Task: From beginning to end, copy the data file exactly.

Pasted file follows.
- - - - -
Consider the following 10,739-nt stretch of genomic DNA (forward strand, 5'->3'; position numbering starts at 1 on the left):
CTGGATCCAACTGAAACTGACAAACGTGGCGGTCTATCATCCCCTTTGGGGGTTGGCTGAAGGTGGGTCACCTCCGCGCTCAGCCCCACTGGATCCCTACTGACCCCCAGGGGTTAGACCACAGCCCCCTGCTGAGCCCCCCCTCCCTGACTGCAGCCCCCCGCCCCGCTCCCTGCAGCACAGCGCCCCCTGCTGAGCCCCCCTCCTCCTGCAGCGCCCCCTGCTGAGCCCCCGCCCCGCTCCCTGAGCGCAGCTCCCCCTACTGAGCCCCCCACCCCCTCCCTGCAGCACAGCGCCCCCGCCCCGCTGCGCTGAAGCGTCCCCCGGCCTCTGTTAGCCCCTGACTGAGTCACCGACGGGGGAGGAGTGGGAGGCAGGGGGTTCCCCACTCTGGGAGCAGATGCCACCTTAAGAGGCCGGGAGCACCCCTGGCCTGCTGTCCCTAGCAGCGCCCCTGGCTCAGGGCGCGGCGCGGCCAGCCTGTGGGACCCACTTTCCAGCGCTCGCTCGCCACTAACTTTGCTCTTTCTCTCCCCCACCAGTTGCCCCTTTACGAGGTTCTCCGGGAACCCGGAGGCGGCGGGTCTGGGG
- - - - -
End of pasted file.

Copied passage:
Consider the following 10,739-nt stretch of genomic DNA (forward strand, 5'->3'; position numbering starts at 1 on the left):
CTGGATCCAACTGAAACTGACAAACGTGGCGGTCTATCATCCCCTTTGGGGGTTGGCTGAAGGTGGGTCACCTCCGCGCTCAGCCCCACTGGATCCCTACTGACCCCCAGGGGTTAGACCACAGCCCCCTGCTGAGCCCCCCCTCCCTGACTGCAGCCCCCCGCCCCGCTCCCTGCAGCACAGCGCCCCCTGCTGAGCCCCCCTCCTCCTGCAGCGCCCCCTGCTGAGCCCCCGCCCCGCTCCCTGAGCGCAGCTCCCCCTACTGAGCCCCCCACCCCCTCCCTGCAGCACAGCGCCCCCGCCCCGCTGCGCTGAAGCGTCCCCCGGCCTCTGTTAGCCCCTGACTGAGTCACCGACGGGGGAGGAGTGGGAGGCAGGGGGTTCCCCACTCTGGGAGCAGATGCCACCTTAAGAGGCCGGGAGCACCCCTGGCCTGCTGTCCCTAGCAGCGCCCCTGGCTCAGGGCGCGGCGCGGCCAGCCTGTGGGACCCACTTTCCAGCGCTCGCTCGCCACTAACTTTGCTCTTTCTCTCCCCCACCAGTTGCCCCTTTACGAGGTTCTCCGGGAACCCGGAGGCGGCGGGTCTGGGG